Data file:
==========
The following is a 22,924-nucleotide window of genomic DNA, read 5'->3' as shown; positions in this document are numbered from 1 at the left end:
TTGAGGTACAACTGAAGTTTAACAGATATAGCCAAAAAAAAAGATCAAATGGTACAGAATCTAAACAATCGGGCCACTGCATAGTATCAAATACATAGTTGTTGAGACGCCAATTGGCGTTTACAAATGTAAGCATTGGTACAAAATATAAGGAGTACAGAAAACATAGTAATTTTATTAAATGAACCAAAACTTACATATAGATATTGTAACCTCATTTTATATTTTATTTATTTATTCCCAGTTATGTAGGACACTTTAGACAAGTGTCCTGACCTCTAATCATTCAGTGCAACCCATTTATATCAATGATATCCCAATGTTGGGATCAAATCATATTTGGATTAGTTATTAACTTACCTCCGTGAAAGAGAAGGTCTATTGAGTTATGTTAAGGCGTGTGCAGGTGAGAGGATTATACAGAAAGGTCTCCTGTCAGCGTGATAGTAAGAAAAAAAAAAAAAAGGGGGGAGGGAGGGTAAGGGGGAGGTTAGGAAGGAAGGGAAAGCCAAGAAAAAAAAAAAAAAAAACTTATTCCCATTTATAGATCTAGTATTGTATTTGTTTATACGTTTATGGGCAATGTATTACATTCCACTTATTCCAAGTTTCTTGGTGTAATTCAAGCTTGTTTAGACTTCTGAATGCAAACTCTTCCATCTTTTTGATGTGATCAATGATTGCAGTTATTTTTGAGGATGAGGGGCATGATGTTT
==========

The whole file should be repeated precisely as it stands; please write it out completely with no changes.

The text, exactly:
The following is a 22,924-nucleotide window of genomic DNA, read 5'->3' as shown; positions in this document are numbered from 1 at the left end:
TTGAGGTACAACTGAAGTTTAACAGATATAGCCAAAAAAAAAGATCAAATGGTACAGAATCTAAACAATCGGGCCACTGCATAGTATCAAATACATAGTTGTTGAGACGCCAATTGGCGTTTACAAATGTAAGCATTGGTACAAAATATAAGGAGTACAGAAAACATAGTAATTTTATTAAATGAACCAAAACTTACATATAGATATTGTAACCTCATTTTATATTTTATTTATTTATTCCCAGTTATGTAGGACACTTTAGACAAGTGTCCTGACCTCTAATCATTCAGTGCAACCCATTTATATCAATGATATCCCAATGTTGGGATCAAATCATATTTGGATTAGTTATTAACTTACCTCCGTGAAAGAGAAGGTCTATTGAGTTATGTTAAGGCGTGTGCAGGTGAGAGGATTATACAGAAAGGTCTCCTGTCAGCGTGATAGTAAGAAAAAAAAAAAAAAGGGGGGAGGGAGGGTAAGGGGGAGGTTAGGAAGGAAGGGAAAGCCAAGAAAAAAAAAAAAAAAAACTTATTCCCATTTATAGATCTAGTATTGTATTTGTTTATACGTTTATGGGCAATGTATTACATTCCACTTATTCCAAGTTTCTTGGTGTAATTCAAGCTTGTTTAGACTTCTGAATGCAAACTCTTCCATCTTTTTGATGTGATCAATGATTGCAGTTATTTTTGAGGATGAGGGGCATGATGTTT